I wrote a post about how many different types of skirts there are, which is one of my most popular posts!
As I am studying dresses this term I thought I might zip through the main types of dress. With a dizzying array of patterns available sometimes it is easy to forget that there are just a few basic shapes that the designer plays with.
I have already written about the difference between a shift and a sheath dress, two of the most basic one piece dress designs. And just last week I covered the princess line dress. The word one-piece includes all dresses with no waist seam. Let’s just have an image of each.
- The shift tends to fall from the upper chest with some volume towards the hem (A line or wider) with minimal shaping into the waist from darts. It is fairly easy fitting with a very simple almost childish shape
- The sheath is fitted around the bust waist and hips – usually tracing the outline of the figure closely.
- The princess line is made up of horizontal sections, seamed across the bust and hips, often comprising six panels. The dress can be close or loose fitting but will follow the contours of the bust and waist, but may or may not flare out towards the hem. Many fit and flare dresses are created as a princess line dress. Of the three dresses this is the one that lends itself to the closest fit as it avoids the limitations of darts.
- The shirt dress is another very distinctive style which looks like an extended shirt, ie it has a collar, buttons down the front often to the hem and usually has shirt sleeves with cuffs. It was originally created (in the 1940s) by joining a skirt and shirt together, but it developed into a one piece dress.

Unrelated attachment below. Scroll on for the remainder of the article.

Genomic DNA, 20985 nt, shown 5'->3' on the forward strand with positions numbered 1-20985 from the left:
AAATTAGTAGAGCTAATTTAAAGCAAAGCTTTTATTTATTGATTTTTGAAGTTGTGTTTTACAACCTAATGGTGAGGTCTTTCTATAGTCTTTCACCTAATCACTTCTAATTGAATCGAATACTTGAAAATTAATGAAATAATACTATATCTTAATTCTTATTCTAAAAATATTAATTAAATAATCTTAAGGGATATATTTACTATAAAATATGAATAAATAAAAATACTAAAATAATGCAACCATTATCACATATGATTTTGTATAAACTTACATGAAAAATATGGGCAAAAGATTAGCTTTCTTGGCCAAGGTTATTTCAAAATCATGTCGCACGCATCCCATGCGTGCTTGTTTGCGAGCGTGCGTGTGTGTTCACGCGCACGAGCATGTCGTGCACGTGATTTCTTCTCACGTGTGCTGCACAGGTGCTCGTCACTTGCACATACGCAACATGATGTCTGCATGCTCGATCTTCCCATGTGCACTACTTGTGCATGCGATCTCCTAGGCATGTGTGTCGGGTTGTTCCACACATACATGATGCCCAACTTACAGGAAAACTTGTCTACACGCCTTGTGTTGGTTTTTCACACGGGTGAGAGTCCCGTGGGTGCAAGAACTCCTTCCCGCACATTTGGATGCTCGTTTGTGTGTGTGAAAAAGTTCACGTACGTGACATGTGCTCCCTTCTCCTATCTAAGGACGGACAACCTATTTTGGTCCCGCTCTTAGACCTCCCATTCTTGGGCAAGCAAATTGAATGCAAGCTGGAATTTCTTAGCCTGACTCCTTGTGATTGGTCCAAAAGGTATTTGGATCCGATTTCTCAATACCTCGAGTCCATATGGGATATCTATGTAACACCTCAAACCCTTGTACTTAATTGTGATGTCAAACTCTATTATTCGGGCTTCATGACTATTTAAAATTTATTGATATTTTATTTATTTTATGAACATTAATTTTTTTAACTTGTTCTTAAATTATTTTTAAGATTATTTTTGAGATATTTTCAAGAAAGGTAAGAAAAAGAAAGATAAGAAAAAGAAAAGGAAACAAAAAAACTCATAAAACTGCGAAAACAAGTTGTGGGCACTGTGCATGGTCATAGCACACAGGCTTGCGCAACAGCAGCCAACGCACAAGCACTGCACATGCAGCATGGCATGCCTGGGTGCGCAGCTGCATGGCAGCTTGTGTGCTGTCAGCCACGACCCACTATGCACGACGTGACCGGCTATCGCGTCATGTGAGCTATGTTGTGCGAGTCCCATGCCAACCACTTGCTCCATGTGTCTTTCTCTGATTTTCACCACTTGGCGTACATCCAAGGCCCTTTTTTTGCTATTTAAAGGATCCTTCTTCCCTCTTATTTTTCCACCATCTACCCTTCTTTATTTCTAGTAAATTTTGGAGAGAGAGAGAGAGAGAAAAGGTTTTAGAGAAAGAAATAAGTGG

- The easy fitting dress often omits darts in the body. This dress is based on a looser fitting dress block.
Turning to the two piece dress, ie dresses which have a vertical seam, usually at the waist (although this can be higher or lower too). This allows all the versions of bodices/tops to be combined with all the versions of the skirts. Here are some common options.
- The full skirted dress. Here the bodice is often fairly fitted with darts or princess seams and the skirt is gathered or pleated
- The empire line dress – the seam is placed under the bust allowing a close fit and often a more flowing skirt
- The dropped waist skirt – the waist line is closer to the hip, usually involving a fairly loose fitted bodice and a fuller skirt
Finally there are draped and asymmetrical dresses which defy the rules to some extent. These modern dresses put seam lines in unusual places to create structure, fullness or novel silhouettes. I include the technical drawings so you can see how they are shaped.
Have I missed any important categories? And which type of dress do you like making?